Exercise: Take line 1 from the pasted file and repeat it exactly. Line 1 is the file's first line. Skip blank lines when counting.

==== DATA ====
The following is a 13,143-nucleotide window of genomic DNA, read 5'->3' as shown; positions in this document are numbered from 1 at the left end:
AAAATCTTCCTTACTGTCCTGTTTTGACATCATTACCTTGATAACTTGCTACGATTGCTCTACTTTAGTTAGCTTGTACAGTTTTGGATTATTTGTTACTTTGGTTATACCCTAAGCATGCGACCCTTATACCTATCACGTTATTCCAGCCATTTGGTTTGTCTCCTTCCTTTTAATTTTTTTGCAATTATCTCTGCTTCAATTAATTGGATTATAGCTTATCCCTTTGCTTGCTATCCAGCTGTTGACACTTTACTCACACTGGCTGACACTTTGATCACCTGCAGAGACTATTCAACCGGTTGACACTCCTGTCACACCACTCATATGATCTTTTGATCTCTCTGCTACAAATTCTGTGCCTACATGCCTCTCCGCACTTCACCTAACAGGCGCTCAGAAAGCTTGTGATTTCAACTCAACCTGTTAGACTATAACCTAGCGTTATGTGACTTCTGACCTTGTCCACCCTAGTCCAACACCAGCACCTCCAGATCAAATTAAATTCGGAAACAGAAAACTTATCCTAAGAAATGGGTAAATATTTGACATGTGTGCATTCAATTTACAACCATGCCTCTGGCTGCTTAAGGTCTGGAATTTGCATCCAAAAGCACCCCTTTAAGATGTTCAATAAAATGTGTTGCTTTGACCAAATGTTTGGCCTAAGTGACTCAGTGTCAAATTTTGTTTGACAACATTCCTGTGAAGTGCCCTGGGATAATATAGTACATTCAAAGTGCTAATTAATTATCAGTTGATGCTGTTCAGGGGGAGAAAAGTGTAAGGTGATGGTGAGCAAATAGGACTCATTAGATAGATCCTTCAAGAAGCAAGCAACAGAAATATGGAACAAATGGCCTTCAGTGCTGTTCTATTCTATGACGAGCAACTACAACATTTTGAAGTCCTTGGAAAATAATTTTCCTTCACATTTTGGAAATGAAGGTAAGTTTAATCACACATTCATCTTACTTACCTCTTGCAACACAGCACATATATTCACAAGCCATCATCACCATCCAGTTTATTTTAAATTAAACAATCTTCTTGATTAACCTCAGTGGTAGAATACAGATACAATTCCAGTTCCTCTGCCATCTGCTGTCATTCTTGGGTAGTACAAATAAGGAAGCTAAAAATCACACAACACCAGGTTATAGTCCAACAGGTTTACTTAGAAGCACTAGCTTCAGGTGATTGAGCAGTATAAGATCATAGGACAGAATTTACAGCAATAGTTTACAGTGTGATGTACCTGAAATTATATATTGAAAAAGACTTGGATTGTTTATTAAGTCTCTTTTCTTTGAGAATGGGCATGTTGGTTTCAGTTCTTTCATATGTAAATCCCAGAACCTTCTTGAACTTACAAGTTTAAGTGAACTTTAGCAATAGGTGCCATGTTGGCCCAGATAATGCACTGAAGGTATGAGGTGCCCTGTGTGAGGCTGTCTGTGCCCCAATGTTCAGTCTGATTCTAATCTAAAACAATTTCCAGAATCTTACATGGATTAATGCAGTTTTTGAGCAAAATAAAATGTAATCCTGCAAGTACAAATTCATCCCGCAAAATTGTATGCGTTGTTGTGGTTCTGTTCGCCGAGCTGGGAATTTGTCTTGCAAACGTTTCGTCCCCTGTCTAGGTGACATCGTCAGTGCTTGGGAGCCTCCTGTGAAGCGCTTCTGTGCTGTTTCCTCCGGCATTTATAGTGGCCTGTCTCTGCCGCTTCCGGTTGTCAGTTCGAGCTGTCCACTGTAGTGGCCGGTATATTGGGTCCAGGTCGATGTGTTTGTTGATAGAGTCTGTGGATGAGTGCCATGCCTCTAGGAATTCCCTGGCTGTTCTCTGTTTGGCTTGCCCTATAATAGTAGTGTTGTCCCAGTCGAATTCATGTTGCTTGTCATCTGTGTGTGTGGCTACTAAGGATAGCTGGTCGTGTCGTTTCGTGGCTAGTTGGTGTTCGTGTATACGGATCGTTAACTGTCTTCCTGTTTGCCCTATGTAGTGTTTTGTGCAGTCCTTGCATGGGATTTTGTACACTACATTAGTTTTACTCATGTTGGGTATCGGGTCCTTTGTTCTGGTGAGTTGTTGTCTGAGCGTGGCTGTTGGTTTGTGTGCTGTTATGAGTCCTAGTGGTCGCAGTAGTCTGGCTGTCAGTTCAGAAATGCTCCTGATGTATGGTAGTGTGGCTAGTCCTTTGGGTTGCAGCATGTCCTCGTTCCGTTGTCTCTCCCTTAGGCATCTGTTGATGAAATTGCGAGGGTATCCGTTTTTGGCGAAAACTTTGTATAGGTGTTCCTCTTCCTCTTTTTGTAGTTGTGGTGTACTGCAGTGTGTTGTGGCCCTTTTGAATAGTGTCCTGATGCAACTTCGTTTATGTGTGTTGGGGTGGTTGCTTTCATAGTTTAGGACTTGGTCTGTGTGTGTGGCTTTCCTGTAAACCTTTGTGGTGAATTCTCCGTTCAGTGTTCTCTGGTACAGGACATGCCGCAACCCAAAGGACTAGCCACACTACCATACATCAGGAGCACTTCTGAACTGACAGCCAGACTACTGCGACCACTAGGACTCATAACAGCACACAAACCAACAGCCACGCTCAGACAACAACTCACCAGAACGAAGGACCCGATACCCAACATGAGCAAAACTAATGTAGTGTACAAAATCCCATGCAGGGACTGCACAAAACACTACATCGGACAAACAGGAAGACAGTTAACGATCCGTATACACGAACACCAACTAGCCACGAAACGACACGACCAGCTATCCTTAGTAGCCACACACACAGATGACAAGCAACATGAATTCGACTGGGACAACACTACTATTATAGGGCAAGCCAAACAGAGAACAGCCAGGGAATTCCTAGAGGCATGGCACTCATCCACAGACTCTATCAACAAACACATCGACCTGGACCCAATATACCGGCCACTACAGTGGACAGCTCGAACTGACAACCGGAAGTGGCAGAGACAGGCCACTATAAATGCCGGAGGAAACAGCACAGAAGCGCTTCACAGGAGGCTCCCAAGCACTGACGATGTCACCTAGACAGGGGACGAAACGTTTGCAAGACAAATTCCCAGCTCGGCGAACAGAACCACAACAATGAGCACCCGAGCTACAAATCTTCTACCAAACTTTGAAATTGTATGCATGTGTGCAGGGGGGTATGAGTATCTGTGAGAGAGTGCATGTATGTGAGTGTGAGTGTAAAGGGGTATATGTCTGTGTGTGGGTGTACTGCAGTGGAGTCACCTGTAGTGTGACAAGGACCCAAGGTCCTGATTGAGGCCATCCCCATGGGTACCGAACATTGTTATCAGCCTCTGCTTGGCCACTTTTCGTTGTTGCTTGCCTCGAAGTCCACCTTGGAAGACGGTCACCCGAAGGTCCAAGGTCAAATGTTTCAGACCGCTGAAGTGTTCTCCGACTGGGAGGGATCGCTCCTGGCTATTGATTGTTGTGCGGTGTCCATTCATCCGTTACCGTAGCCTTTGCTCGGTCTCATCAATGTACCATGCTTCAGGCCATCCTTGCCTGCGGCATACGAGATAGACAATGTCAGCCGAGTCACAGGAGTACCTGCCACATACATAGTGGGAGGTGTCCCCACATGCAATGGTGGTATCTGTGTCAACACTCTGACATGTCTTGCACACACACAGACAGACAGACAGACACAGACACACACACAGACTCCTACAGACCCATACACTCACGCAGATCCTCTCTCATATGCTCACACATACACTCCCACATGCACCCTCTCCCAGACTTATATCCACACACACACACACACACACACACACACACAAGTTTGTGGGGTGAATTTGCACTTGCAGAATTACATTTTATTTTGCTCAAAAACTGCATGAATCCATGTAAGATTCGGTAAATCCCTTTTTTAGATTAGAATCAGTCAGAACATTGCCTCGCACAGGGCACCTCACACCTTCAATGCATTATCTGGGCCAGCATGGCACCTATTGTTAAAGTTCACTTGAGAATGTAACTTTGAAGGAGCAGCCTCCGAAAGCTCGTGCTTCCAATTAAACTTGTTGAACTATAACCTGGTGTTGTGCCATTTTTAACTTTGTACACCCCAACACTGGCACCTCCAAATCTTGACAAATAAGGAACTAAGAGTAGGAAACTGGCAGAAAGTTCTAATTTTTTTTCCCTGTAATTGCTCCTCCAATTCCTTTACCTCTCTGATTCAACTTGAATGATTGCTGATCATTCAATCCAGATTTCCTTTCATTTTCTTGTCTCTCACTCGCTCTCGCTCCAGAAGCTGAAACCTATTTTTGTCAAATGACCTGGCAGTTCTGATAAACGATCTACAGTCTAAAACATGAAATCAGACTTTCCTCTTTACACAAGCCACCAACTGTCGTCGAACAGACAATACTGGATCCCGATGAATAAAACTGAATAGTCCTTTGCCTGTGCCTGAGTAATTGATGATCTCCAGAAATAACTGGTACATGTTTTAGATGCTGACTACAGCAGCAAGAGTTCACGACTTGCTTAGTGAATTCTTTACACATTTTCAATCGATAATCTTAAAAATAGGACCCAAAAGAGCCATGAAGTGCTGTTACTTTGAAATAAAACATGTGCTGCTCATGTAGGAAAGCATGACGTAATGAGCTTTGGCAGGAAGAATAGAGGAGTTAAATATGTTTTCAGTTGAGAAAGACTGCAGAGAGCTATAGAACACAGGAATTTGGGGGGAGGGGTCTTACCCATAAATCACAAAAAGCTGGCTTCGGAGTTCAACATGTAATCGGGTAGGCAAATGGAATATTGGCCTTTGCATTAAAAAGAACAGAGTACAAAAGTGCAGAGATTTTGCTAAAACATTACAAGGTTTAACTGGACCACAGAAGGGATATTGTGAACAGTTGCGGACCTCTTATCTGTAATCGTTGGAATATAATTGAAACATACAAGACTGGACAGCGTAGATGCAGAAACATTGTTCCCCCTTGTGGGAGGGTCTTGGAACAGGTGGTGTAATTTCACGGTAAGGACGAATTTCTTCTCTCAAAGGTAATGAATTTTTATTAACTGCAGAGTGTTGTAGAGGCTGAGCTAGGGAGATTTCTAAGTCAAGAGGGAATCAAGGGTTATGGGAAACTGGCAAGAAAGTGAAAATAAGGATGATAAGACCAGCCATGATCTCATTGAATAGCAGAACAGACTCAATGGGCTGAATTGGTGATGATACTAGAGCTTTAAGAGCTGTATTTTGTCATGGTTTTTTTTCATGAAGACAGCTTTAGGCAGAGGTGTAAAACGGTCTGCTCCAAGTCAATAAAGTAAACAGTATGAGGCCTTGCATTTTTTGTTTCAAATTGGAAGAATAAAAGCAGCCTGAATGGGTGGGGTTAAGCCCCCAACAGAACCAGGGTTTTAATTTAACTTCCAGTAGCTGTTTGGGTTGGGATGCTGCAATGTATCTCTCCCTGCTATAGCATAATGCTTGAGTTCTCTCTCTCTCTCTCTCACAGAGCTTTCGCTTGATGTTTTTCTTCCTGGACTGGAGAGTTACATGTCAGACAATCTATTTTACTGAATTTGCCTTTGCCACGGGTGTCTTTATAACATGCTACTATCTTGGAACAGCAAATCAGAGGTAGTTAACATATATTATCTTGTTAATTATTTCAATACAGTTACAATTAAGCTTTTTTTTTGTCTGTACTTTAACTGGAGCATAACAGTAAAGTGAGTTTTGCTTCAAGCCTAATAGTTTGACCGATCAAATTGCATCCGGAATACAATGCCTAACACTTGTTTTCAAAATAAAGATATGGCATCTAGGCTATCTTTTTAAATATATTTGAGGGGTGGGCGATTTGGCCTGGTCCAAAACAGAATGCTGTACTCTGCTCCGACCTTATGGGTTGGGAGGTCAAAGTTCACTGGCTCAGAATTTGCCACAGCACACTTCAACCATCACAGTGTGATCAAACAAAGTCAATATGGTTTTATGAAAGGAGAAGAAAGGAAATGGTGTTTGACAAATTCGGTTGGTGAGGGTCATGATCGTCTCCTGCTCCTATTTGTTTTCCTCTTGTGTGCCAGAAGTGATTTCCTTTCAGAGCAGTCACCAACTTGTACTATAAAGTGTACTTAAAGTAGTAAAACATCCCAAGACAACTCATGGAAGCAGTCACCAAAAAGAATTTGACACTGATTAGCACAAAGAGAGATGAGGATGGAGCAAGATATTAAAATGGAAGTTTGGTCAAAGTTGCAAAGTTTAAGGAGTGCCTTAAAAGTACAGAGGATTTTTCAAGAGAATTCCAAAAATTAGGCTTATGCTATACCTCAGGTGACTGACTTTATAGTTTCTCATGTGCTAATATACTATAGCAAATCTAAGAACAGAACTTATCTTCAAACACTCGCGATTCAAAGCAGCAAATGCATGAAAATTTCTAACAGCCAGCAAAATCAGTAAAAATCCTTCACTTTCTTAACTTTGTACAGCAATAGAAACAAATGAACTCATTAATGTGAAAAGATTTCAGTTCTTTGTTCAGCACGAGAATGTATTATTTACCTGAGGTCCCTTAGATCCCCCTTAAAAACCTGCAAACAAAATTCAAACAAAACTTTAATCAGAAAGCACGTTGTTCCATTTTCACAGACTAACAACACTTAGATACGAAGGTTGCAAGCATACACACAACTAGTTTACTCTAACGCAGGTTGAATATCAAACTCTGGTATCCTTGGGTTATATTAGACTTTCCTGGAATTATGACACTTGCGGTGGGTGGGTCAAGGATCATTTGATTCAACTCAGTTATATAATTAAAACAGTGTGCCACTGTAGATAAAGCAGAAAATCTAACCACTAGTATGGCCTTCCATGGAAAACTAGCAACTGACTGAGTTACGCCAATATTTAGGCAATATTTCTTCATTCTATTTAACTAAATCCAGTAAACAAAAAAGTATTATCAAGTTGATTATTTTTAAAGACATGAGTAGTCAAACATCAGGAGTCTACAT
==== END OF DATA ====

The following is a 13,143-nucleotide window of genomic DNA, read 5'->3' as shown; positions in this document are numbered from 1 at the left end: